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Figure 25 Summary of cryptographic primitives
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that will work with meaningful messages has also not been done yet Thus, in summary, we should not use SHA-1 in any new protocols but rather use other possibilities such as SHA-256 or SHA-3842 We next look at MAC functions These functions take an arbitrarily sized message and also a secret key and produce a xed size output The function is designed such that it is infeasible to produce the same output without knowledge of the key This allows ef cient authentication of the source of the messages while also guaranteeing data integrity MAC functions have similar properties as a hash function In addition they also need to have the property whereby, given one or more pairs of text and the corresponding MAC value, it is computationally infeasible to compute a MAC value for any new input The widely used MAC algorithm is hashed message authentication code (HMAC) This is speci ed as an internet standard HMAC has been designed such that it can use any of the several hash functions, such as SHA-1, MD5 etc The security of HMAC therefore depends on the security of the underlying hashing algorithm used We would like to remark here that authentication as provided by use of hashing plus signature or MAC on the message can also be provided by either symmetric encryption or asymmetric encryption This is because one can argue that message encryption by itself also provides a measure of authentication For example, if symmetric encryption is used then the receiver would know that the sender must have created it, since only the sender and the receiver have access to the key used Note that the receiver would have to depend on information such as the knowledge of message structure in order to detect if the content has been altered This also assumes that the key has not been compromised On the other hand, when using asymmetric algorithms, encryption provides no con dence in the identity of the sender since any entity that knows the public key of the entity of interest can send an encrypted message to it However, if the sender signs the message using its private key, then authentication can be achieved As opposed to these methods of achieving authentication, MAC algorithms can achieve authenticity while also ensuring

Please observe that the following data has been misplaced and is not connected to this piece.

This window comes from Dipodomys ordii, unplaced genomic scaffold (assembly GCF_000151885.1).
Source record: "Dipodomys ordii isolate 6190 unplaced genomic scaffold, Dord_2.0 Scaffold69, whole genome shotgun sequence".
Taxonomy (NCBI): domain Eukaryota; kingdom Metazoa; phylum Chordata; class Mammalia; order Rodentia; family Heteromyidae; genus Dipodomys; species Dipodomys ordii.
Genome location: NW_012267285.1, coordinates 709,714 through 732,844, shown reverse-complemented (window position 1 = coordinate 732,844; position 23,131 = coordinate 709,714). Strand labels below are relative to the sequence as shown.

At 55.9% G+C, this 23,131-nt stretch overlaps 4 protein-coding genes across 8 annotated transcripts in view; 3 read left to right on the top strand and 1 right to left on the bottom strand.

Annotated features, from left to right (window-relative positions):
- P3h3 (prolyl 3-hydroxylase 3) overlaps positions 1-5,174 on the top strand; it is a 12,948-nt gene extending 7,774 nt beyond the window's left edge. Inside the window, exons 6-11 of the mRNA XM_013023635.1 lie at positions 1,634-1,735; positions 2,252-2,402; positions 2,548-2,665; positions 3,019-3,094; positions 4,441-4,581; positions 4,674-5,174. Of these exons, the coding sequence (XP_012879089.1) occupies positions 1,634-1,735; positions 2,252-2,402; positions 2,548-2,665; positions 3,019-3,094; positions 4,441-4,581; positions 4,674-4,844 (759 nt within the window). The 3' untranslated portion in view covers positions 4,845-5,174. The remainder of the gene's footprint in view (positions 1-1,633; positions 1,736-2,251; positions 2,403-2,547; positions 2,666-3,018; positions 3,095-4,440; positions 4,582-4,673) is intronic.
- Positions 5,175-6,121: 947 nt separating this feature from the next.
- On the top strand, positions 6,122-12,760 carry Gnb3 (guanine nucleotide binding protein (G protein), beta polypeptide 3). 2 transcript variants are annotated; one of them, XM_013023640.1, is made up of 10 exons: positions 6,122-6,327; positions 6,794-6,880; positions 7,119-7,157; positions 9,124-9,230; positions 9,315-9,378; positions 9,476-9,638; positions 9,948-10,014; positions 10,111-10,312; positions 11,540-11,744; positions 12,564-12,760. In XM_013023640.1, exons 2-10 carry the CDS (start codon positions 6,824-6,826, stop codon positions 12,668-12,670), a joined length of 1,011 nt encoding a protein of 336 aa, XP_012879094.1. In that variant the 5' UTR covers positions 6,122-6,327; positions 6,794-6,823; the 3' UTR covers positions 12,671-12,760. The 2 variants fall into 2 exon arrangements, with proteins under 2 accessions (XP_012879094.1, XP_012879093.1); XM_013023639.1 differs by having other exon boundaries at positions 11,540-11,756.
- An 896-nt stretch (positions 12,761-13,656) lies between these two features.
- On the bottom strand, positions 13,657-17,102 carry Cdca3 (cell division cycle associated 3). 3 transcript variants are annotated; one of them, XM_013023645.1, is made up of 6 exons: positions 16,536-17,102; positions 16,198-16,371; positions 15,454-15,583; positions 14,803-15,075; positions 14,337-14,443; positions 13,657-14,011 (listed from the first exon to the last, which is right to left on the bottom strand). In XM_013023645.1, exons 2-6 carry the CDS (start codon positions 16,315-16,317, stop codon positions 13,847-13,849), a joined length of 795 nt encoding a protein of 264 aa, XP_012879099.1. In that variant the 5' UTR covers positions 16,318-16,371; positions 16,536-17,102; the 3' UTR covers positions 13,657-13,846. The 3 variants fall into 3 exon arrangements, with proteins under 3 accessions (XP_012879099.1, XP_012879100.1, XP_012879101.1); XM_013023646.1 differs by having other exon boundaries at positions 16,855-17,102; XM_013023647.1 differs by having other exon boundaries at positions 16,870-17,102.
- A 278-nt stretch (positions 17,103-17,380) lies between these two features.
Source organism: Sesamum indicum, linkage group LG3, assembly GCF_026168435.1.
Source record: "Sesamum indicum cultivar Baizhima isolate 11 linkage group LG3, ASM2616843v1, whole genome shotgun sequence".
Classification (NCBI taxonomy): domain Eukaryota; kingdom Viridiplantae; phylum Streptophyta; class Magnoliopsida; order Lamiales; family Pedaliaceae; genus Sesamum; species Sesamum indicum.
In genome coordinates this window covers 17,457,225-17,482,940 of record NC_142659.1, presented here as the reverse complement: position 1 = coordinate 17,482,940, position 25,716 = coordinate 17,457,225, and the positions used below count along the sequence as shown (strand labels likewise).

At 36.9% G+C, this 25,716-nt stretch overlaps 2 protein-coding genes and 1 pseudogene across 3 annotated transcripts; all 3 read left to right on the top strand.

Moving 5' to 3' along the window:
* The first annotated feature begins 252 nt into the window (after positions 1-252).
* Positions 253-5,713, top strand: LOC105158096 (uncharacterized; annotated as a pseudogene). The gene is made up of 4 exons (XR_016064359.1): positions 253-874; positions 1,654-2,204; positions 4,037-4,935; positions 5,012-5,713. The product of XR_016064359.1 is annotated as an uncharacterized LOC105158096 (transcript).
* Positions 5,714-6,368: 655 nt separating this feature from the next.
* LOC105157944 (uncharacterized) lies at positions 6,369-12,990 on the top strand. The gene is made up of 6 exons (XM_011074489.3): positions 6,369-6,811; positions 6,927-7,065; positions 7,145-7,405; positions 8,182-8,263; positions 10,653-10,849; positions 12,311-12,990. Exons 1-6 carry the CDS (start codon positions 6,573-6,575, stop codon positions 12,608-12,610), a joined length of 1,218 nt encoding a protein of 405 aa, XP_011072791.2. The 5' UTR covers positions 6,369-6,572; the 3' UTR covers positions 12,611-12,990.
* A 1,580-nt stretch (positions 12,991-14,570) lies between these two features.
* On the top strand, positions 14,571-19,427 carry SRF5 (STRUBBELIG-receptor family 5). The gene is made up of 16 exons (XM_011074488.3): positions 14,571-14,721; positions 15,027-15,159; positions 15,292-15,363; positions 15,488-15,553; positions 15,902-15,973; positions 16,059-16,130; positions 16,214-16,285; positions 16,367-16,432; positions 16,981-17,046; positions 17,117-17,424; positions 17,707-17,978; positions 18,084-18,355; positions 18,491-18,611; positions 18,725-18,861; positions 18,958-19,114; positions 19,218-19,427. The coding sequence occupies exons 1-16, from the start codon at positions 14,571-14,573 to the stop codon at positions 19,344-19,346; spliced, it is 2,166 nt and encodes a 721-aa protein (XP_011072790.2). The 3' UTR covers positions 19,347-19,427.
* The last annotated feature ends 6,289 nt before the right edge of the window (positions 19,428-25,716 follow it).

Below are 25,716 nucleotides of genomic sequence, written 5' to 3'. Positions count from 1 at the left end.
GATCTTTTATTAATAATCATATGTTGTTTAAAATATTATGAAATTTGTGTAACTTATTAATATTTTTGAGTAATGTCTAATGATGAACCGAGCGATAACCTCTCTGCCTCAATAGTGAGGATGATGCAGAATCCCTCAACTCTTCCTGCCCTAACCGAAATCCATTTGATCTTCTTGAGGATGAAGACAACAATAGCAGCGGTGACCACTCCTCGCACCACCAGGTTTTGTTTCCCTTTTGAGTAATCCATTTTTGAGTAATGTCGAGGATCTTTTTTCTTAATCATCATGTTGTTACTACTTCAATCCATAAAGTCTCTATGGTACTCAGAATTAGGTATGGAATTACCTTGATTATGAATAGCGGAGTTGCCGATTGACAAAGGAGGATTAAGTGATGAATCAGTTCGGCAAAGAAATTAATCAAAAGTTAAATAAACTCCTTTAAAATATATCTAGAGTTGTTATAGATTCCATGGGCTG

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Recommendation of a panel at the NIST First Cryptographic Hash Workshop, October 2005
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faster processing In addition, MAC algorithms provide a separation of authentication and con dentiality that offers an extra degree of exibility The cryptographic primitives described earlier help achieve the basic cryptographic attributes described earlier in Section 221 It is clear that both symmetric key and asymmetric key algorithms do indeed provide con dentiality Integrity and authentication can be achieved by the use of message digests or cryptographic hash functions along with digital signatures on the hashed values Nonrepudiation requires the use of public key algorithms to provide digital signatures Availability is ensured by use of noncryptographic means such redundancy, physical protection, and the use of robust protocols The various cryptographic primitives are shown in Figure 25
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We have earlier seen examples of both symmetric ciphers as well as asymmetric ciphers Symmetric ciphers like AES operate on xed size input messages in blocks of 128 bits, while asymmetric ciphers like RSA also require the size of the input message to be smaller than the system modulus (the product of two large primes as discussed earlier) Other cryptographic algorithms have similar constraints Given this, a question arises as to the mode of operation of these ciphers when messages which have arbitrary length (larger than the size of an input message) have to be encrypted There are ve modes of operation which are typically used in such cases and are applicable to any xed-length encryption scheme These are: 1 2 3 4 5 Electronic code book (ECB) Cipher block chaining (CBC) K-bit cipher feedback (CFB) K-bit output feedback (OFB) Counter mode (CTR)
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We next explain these modes of operation starting with ECB Note that some of these modes of operation also allow one to de ne stream ciphers from a block cipher The ECB mode is the simplest of these modes of operation and is fairly straightforward A message is broken into independent blocks, with each block being encrypted with the secret key independently of the other blocks The receiver gets encrypted blocks and decrypts each block in turn As the name of this mode implies, each block is a value which is substituted like a codebook We show the operation of the ECB mode in Figure 26 This mode of operation ensures that bit errors in a ciphertext block affect the decryption of only that block This reduces the complexity of the implementation of this scheme, but there are two serious shortcomings with this mode of operation Repetitions in message being encrypted will be obvious in ciphertext if the repetitions are aligned with the message block An adversary with access to the ciphertext can thereby gain some information about the content of the message by observing the repeated blocks Thus, this mode does not offer semantic security Another weakness is due to the fact that adversaries can rearrange the blocks or modify the blocks without being detected This weakness follows on account of the encrypted message blocks being independent On account of this, the ECB mode is not recommended for messages longer than one block
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